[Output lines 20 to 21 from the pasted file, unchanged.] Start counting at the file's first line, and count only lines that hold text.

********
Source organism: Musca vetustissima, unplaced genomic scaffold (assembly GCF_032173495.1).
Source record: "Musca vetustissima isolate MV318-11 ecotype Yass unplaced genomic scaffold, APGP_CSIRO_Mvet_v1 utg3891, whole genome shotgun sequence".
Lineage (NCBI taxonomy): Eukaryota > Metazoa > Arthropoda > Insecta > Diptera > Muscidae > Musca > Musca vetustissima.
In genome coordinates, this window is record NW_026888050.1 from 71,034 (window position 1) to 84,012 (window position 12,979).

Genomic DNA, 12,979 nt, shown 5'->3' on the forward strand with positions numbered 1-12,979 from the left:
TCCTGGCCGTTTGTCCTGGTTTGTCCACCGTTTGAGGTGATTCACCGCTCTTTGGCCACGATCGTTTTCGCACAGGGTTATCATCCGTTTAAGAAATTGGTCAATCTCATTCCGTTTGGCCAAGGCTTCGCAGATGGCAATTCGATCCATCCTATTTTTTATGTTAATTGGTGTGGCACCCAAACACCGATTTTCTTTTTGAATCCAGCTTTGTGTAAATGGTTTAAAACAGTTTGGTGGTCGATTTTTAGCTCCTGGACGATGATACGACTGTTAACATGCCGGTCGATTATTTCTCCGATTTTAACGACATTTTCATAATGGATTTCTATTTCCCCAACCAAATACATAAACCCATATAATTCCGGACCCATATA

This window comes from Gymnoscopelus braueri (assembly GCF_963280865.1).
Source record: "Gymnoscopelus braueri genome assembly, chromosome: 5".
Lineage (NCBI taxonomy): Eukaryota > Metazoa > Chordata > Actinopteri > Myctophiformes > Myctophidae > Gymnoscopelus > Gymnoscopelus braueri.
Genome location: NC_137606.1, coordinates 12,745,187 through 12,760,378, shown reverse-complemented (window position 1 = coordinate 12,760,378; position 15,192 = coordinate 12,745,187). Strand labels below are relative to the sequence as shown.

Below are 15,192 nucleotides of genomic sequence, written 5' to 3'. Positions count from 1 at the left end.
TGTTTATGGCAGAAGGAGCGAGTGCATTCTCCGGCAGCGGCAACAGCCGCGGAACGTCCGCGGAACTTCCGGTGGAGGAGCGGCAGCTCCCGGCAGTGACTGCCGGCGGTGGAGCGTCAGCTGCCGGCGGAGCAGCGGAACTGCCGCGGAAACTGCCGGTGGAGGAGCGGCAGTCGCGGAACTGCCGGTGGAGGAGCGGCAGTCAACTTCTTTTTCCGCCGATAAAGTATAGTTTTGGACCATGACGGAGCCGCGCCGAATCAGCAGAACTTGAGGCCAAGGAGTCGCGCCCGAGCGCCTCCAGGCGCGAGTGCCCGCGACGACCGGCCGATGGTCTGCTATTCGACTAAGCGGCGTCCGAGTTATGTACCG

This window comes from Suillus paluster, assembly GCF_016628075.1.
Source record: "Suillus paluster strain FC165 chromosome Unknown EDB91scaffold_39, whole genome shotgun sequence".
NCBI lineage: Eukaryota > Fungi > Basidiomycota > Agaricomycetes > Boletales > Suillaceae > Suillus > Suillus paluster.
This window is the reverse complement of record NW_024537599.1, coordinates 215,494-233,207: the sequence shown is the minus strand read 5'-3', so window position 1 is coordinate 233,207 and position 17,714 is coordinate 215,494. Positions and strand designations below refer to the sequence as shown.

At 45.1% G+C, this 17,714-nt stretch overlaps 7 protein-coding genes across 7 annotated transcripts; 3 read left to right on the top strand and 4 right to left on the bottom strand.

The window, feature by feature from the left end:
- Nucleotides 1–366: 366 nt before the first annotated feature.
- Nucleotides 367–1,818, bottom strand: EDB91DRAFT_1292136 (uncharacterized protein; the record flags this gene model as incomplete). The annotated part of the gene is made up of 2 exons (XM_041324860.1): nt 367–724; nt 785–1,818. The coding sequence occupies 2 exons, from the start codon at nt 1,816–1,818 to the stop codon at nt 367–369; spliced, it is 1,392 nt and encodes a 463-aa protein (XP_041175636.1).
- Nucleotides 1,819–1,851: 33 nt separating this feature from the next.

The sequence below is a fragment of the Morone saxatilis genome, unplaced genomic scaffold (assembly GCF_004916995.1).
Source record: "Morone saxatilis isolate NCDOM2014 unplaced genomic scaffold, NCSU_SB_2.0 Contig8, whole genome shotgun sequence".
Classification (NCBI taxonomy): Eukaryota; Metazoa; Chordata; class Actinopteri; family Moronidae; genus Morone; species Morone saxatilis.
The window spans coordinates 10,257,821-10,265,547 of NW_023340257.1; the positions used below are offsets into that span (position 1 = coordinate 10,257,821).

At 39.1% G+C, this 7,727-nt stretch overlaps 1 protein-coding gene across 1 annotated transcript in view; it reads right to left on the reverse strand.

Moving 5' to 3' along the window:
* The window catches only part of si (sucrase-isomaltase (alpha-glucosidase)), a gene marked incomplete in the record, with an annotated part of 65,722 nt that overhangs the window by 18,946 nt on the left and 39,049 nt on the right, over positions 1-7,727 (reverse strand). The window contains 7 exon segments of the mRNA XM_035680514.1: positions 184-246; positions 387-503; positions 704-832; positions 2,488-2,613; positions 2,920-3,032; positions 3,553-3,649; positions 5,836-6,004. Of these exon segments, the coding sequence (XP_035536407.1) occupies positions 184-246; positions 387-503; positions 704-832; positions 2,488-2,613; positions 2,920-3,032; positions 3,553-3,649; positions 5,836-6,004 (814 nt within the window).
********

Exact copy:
- Nucleotides 367–1,818, bottom strand: EDB91DRAFT_1292136 (uncharacterized protein; the record flags this gene model as incomplete). The annotated part of the gene is made up of 2 exons (XM_041324860.1): nt 367–724; nt 785–1,818. The coding sequence occupies 2 exons, from the start codon at nt 1,816–1,818 to the stop codon at nt 367–369; spliced, it is 1,392 nt and encodes a 463-aa protein (XP_041175636.1).
- Nucleotides 1,819–1,851: 33 nt separating this feature from the next.